Saturday, September 29, 2012

There's No Comfort in the Waiting Room

Several weeks ago my wife was taken to hospital by an ambulance. She called me in advance, and I told her that I would meet her at the ER. This has happened a few times this year, but every time seems just as stressful as the last.

When my wife is suffering, I want to be with her and see her with my own eyes and hear her with my own ears. I don’t want to be told second or third hand what is happening. I don’t trust anyone until I have confirmation for myself that she is safe.

I arrived at the waiting room and waited in line. The clerk at the admitting desk had not heard of Teresa. I was pretty sure she was there – either that, or the ambulance was the kind that had to be pedalled.

I used the courtesy phone to call the central switchboard. They confirmed that Teresa had indeed been admitted, and was in Emergency.

She was so close – somewhere behind the secure glass doors. It was frustrating.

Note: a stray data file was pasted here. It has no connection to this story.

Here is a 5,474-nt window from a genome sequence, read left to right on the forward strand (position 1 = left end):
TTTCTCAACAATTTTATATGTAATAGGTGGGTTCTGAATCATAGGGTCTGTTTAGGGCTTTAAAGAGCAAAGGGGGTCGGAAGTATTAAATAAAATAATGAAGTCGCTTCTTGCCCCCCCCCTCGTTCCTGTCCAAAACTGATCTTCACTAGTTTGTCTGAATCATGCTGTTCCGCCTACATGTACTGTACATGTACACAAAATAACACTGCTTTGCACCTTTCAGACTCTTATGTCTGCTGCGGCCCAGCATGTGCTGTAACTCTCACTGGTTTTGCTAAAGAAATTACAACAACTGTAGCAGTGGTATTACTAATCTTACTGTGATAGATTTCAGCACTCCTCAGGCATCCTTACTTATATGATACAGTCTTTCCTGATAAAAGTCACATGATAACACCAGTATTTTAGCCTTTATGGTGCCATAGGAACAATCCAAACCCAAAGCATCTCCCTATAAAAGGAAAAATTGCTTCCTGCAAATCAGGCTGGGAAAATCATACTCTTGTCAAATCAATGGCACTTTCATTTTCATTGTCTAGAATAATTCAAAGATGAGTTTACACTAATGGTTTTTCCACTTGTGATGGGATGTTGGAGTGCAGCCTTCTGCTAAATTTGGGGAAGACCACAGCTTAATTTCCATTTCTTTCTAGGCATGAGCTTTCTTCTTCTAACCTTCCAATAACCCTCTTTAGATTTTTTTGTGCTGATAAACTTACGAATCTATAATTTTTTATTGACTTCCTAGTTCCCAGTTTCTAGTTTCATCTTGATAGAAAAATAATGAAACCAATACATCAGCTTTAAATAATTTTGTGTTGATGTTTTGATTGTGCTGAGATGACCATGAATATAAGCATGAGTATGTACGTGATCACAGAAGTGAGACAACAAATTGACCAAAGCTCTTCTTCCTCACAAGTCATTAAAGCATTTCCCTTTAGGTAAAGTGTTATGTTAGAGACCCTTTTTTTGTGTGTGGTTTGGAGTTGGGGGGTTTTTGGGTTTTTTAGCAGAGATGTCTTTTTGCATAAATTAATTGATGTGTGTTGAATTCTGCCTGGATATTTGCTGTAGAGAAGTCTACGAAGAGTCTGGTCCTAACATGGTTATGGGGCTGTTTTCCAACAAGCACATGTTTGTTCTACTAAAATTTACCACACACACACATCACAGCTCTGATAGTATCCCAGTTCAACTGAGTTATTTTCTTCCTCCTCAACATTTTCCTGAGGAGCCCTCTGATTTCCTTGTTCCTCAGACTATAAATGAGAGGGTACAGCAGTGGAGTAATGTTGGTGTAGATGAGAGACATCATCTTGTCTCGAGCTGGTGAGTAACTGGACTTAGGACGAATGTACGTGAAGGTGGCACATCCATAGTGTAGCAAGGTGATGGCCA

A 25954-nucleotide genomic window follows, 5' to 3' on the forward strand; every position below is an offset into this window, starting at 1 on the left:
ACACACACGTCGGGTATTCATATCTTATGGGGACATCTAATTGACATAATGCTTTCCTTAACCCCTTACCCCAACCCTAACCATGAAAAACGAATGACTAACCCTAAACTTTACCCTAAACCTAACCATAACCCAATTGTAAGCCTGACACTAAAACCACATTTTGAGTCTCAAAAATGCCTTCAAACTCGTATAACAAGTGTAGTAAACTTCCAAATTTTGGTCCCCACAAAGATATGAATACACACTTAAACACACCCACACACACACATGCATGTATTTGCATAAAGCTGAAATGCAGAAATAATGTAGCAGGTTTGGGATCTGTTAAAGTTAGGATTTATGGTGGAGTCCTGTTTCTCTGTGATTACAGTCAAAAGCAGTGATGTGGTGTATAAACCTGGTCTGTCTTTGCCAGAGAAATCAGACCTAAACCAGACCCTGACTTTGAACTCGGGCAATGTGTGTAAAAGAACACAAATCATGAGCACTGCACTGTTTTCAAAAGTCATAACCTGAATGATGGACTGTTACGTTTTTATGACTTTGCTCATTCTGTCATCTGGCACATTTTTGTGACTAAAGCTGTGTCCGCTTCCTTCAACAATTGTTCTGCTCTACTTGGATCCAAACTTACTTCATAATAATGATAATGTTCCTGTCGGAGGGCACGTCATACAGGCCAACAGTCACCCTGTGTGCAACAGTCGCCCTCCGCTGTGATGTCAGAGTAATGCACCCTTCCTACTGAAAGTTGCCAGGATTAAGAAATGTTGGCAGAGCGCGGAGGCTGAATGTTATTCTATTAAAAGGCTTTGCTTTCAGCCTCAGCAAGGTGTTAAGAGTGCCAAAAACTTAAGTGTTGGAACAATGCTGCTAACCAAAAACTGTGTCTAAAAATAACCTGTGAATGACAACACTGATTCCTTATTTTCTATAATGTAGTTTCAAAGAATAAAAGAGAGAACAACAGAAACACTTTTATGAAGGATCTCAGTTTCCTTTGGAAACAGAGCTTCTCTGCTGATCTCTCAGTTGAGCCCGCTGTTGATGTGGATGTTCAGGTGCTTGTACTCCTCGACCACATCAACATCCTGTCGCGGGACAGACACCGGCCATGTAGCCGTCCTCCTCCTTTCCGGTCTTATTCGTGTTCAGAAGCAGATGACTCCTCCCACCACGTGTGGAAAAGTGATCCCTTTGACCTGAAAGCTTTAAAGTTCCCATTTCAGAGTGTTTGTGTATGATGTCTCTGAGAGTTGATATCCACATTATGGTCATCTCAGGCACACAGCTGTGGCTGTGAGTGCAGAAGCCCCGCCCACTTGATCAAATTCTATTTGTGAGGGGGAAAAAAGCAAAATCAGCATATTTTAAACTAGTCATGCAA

I asked a young lady who was volunteering if she could help. She headed off to find out where Teresa was.

I sat, staring at my shoes – eerily like the Death Cab for Cutie song “What Sarah Said.” The TV was entertaining itself, and nobody was looking up except when a nurse walked in announcing a name.

I became consumed with worries and “what ifs.” Finally, the volunteer returned – no, she couldn’t find anyone named Teresa.

I looked down the hall and saw two women come out of the Social Workers offices. One wore high heels, the other sneakers. I walked up and interrupted, asking to speak to the sneakered one (see my earlier post “Getting Support from Child Protective Services” for the reasons why).

I told her my problem. She smiled, and said “I’ll talk to the nurses and we’ll find her for you.”

In five minutes she was back with a nurse. They took me through the glass doors to where Teresa was, about twenty meters from where I had been sitting the whole time. The whole process had taken about forty minutes.

I saw many other worried and frustrated people arrive – knowing that a loved one had been brought in by ambulance, but not knowing where they were. The quiet anxiety in the waiting room is palpable.

If part of a hospital’s mission is to alleviate suffering, they could do a lot of work in the waiting room. A good start would be making a social worker available to help reduce the anxiety and suffering.

Just as long as it’s one who wears comfortable shoes.

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